I Like Him But He's Ugly. Help!
Welcome to Ask Willie D, Rocks Off's advice column where the Geto Boys MC answers reader questions about matters, in his own words, "funny, serious or unpredictable." Something on your mind? Ask Willie D!
Dear Willie D:
I'm coming to you because you're like that cool uncle that everybody has. My story is that I was dealing with this female for two years. The relationship was pretty good, but I'm a man so of course I had other women that I flirted with. This particular woman I never cheated on but during a drunken weekend in Miami I left my phone in our hotel room.
When one of the chicks I used to flirt with called my phone, she answered. Naturally, this other chick goes to lying about how we were having sex and things like that. My girl believed everything she said even though about 80% of the lies defied logic. Knowing I hurt my girl, I told her I understood if she wanted to leave. She decided to stay and I knew it would be an uphill battle but we were both willing to make it work.
Fast forward to a year later. She was still bringing the situation up over any disagreement we had, from what to eat to where I was going. I just got tired of it and left the whole relationship. It's 2 years later and I have a new girlfriend but my mind still flashes back to my ex. Part of me feels like I should try to make it work - especially after hearing her dad died - but the other part of me loves my current girl. What's a man to do?
The feelings you have for your ex are normal after a breakup, especially when one believes he or she let a good one get away. However, the overall tone of your letter doesn't sit well with me. According to you, the reason you had other women you flirted with is because you're a man. Stop it! The entitlement card is played out. The reason you flirt is due to the same pretense that most people flirt: for attention and to boost their self-esteem.
You stated that your girlfriend answered the phone when another chick called and the other chick naturally started lying. I don't know what type of flirting you're doing but women don't just call your phone and naturally start lying to your woman about how they had sex with you. At any rate, if you plant seeds of doubt it will be difficult for your relationship to grow.
It's been said that women forgive but they don't forget. That may be true for some women, but from my experiences women don't forgive and they damn sure don't forget. If you break that trust with them, every single time you commit any transgression they will make you relive that past moment. So the best thing any man can do is not put himself in that position in the first place.
It's time to move on man. Love and be thankful for the woman you have now. The relationship with your ex is water under the bridge and the current is strong. Even if you are a lifeguard and you were raised by a pack of seals do not overestimate your swimming ability.
HUSBAND'S BROTHER SKIPPED HIS FUNERAL
Dear Willie D:
My husband fought a 3-year battle with pancreatic cancer before succumbing to the disease. While on his deathbed, among close friends and relatives, he requested to see only his brother, a niece and a longtime friend. His brother came to see him at the hospital but was noticeably absent at the funeral. I thought he might have been involved an accident or something. So I asked my daughter, who is his stepdaughter, to walk out of the memorial service to call him.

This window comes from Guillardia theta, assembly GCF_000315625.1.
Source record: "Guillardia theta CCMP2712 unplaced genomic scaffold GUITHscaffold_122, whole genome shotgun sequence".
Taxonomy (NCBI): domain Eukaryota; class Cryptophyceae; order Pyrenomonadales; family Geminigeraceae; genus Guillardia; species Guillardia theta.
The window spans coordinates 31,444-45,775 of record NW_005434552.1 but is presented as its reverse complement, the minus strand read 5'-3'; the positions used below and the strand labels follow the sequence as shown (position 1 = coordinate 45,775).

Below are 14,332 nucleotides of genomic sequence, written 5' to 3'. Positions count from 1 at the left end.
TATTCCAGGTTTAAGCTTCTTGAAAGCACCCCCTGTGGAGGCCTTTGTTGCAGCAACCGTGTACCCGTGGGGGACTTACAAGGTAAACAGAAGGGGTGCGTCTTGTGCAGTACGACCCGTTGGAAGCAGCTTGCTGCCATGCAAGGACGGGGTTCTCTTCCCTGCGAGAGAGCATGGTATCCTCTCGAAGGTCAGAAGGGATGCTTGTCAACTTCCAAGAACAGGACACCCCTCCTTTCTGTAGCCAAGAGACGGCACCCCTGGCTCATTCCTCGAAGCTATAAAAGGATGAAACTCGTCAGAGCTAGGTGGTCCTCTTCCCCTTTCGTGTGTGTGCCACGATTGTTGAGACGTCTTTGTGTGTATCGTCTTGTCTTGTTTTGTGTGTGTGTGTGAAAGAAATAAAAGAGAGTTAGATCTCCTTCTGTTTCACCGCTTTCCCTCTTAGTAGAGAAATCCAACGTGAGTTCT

She called him several times over the course of the service, the burial ceremony and the repast but was unsuccessful. Later I found out that he went golfing with a friend. I can't begin to tell you how pissed I was. This wasn't some guy off the street or a distant relative. This was his brother; his close brother who has helped him many times financially.
I don't understand how he could disregard such an important moment and not pay respects to his own brother; the nerve of some people. I haven't spoken to him in 9 months and wouldn't miss any sleep if I never did again.
Miss Funeral Etiquette:
My condolences go out to you and your family for the loss of your husband. It's hard losing someone you love. It's double hard when your loss is compounded by the actions of others. Before you write your brother-in-law off allow me to share a personal story with you. When my mother died, my uncle who is her twin brother and professional boxing trainer did not attend the funeral. I was stunned. My anger mushroomed when I found out he left town to coach one of his fighters in a tournament.
I didn't speak to my uncle for over a year. Then one day I saw him at my sister's house and spoke to him in private about his decision to skip my mother's funeral. He told me because they were so close he couldn't stand to see her lying in a casket. That's when it hit me. Because I knew how much he loved her, at that moment I came to understand that people process death differently and you can't tell someone how to grieve. Some people become distant and grief-stricken while others choose to be more social and jovial.
I have been to funerals where people who were responsible for the death of the deceased have been in attendance. I also know old ladies who are funeral hoppers (people who attend funerals excessively). So attending the deceased memorial isn't necessarily an indication of how much you loved that person. It's a nice way to pay your respects but sometimes people who are present in spirit are more real than those who are present in the body. Call your brother-in-law and patch it up. That's what your husband would want.